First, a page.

• Cry-Wolf: This is a variant on susceptibility to conditioning in that, after a seeming threat appears again and again to be innocuous, it tends to be ignored and can be used to cover real threats.
• Jones' Dilemma: Deception is harder when there are more information channels available to the target. On the other hand, the greater the number of 'controlled channels', the better it is for the deception.
• A sequencing rule: Sequence deceptions so that the deception story is portrayed as real for as long as possible. The most clear indicators of deception should be held till the last possible moment. Similarly, riskier elements of a deception (in terms of the potential for harm if the deception is discovered) should be done later rather than earlier so that they may be called off if the deception is found to be a failure.
• The importance of feedback: A scheme to ensure accurate feedback increases the chance of success in deception.
• The Monkey's Paw: Deceptions may create subtle and undesirable side effects. Planners should be sensitive to such possibilities and, where prudent, take steps to minimize these effects.
• Care in the designed and planned placement of deceptive material: Great care should be used in deceptions that leak notional information to targets. Apparent windfalls are subjected to close scrutiny and often disbelieved. Genuine leaks often occur under circumstances thought improbable.
(2) Every time intelligence is collected and analysed, the intelligence analyst must be aware of the possibility that the data being collected is part of the enemy's deception plans. The British, however, had a long tradition of conducting such operations and considerable experience in their successful “Double Cross” operations against Nazi Germany. A practitioner of deception utilizes the victim's intelligence sources, surveillance sensors and targeting assets as a principal means for conveying or transmitting a deceptive signature of desired impression. It is widely accepted that all deception takes place in the mind of the perceiver. Therefore it is not the act itself but the acceptance that counts! The aim of any deception is to assist the mission on either offense or defense.
Planning for Deception
A typical deception is carried out by the creation of a deception plan. Such a plan is normally based on some set of reasonably attainable goals and time frames, some understanding of target characteristics, and some set of resources which are made available for use. It is the deception planner's objective to attain the goals with the provided resources within the proper time frames.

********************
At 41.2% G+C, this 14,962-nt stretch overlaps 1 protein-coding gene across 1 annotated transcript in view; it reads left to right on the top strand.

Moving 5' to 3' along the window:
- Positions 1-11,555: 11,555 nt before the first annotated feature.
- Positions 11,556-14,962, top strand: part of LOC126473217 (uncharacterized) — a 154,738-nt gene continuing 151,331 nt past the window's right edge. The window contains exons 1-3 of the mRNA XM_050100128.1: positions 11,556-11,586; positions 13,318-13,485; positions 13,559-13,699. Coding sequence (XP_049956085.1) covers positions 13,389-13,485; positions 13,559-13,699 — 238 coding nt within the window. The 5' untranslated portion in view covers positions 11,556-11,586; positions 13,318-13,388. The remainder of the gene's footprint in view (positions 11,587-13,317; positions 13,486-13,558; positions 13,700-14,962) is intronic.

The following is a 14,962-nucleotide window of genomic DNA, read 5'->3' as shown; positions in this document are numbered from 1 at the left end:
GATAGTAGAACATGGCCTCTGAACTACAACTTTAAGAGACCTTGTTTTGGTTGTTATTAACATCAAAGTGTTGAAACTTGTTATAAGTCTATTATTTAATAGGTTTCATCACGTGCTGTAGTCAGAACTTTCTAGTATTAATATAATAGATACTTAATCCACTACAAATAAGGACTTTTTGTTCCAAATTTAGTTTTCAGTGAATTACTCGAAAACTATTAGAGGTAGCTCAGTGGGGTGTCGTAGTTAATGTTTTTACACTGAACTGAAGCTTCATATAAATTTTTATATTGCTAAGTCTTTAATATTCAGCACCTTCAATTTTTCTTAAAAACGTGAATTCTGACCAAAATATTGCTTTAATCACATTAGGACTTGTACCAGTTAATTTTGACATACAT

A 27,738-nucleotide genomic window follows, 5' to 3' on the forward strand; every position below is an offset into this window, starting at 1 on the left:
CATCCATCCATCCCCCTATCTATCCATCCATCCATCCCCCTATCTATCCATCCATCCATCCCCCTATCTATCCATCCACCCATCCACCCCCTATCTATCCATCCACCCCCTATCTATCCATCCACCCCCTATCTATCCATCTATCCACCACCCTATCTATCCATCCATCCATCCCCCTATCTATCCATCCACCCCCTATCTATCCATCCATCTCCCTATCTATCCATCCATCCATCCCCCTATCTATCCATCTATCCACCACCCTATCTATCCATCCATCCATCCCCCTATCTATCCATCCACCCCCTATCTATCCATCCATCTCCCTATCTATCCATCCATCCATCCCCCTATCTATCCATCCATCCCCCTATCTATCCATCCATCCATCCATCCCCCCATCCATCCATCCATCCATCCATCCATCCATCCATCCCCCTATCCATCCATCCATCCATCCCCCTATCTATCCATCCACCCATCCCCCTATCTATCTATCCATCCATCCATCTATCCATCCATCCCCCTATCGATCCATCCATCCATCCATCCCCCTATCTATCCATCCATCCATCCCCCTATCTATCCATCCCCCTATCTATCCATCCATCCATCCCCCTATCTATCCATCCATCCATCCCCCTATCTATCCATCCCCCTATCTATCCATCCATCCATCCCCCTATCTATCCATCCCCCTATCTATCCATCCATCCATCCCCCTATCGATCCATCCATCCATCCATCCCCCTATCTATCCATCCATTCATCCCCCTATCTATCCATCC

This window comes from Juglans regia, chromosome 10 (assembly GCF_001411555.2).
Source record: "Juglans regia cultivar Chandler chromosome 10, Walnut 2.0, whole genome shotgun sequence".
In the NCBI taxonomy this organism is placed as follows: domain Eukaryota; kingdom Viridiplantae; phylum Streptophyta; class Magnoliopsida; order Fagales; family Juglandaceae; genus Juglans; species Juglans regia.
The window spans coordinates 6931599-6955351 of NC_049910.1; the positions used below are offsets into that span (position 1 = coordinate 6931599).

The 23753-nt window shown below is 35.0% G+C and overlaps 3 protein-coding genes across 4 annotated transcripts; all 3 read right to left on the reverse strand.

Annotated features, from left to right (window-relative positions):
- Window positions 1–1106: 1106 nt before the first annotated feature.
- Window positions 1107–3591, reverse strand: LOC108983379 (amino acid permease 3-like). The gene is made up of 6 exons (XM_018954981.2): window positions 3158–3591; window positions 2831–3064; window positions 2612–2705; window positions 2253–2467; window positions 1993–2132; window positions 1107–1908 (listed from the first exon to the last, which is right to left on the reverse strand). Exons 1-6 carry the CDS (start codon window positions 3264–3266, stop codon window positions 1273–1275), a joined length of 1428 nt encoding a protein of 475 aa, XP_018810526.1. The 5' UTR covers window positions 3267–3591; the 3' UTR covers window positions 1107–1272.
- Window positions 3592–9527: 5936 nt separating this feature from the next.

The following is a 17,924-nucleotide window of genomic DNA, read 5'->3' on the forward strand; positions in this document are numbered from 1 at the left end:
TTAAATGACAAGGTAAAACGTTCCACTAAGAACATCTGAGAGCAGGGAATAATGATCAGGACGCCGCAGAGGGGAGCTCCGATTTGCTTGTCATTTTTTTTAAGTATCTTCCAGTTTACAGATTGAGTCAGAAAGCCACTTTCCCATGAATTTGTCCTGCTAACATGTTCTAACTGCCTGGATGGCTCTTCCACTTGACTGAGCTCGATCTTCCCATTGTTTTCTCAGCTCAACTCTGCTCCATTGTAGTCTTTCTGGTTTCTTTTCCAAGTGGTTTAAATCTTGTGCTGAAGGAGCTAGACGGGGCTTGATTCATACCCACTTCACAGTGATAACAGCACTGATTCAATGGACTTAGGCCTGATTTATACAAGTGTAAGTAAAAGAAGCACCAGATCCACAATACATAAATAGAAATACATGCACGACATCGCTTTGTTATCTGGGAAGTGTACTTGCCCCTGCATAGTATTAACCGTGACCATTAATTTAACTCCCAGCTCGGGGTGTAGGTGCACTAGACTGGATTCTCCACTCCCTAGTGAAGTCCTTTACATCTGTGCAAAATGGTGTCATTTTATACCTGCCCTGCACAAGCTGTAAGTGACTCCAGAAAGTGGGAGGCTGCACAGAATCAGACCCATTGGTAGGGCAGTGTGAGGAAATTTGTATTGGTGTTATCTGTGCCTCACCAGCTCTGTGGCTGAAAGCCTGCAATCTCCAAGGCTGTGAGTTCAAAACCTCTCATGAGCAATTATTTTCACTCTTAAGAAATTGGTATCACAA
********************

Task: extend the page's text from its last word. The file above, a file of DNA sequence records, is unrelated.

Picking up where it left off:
• Policy: Deception is never an end in itself. It must support a mission.
• Objective: A specific, realistic, defined objective is necessary and all deception actions must contribute to the accomplishment of that objective.
• Planning: Deception should be addressed in the commander's initial guidance to staff and the staff should be engaged in integrated deception and operations planning.
• Coordination: The deception plan must be in close coordination with the operations plan.
• Timing: Sufficient time must be allowed to:
(i) complete the deception plan in an orderly manner;
(ii) effect necessary coordination;
(iii) promulgate tasks to involved units;
(iv) present the deception to the enemy decision-maker through their intelligence system; and
(v) permit the enemy decision maker to react in the desired manner, including the time required to pursue the desired course of action.
• Security: Stringent security for deception operations is mandatory.
• Realism: The planned deception must look realistic.
• Flexibility: The ability to react rapidly to changes in the situation and to modify any deceptive action is mandatory.
• Intelligence: Deception must be based on the best estimates of enemy intelligence collection and decision-making processes and likely intentions and reactions.
• Enemy Capabilities: The enemy commander must be able to execute the desired action.
• Friendly Force Capabilities: Capabilities of friendly forces in the deception must match enemy estimates of capabilities and the deception must be carried out without unacceptable degradation in friendly capabilities.
• Forces and Personnel: Real forces and personnel required to implement the deception plan must be provided. Notional forces must be realistically portrayed.
• Means: Deception must be portrayed through all feasible and available means.
• Supervision: Planning and execution must be continuously supervised by the deception leader. Actions must be coordinated with the objective and implemented at the proper time.
• Liaison: Constant liaison must be maintained with other affected elements to assure that maximum effect is attained.
• Feedback: A reliable method of feedback must exist to gage enemy reaction.
“Terrorism is the tactic of demanding the impossible, and demanding it at gunpoint.”
Last edited by OPSSG; April 20th, 2013 at 12:25 PM.
(3) Deception is a set of acts that seek to increase the chances that a set of targets will behave in a desired fashion when they would be less likely to behave in that fashion if they knew of those acts. Deception is often not an end unto itself and used in coordination with other methods to create windows of opportunity that make the enemy vulnerable. Deception is frequently employed to effect surprise (a precious commodity in any armed conflict). Large deception efforts are commonly built up from smaller ones. What is particularly interesting about common deception sequences is that it works reliably. Deception is an ancient art of war and continues to be used because all military commanders must operate under conditions of uncertainty or without complete knowledge.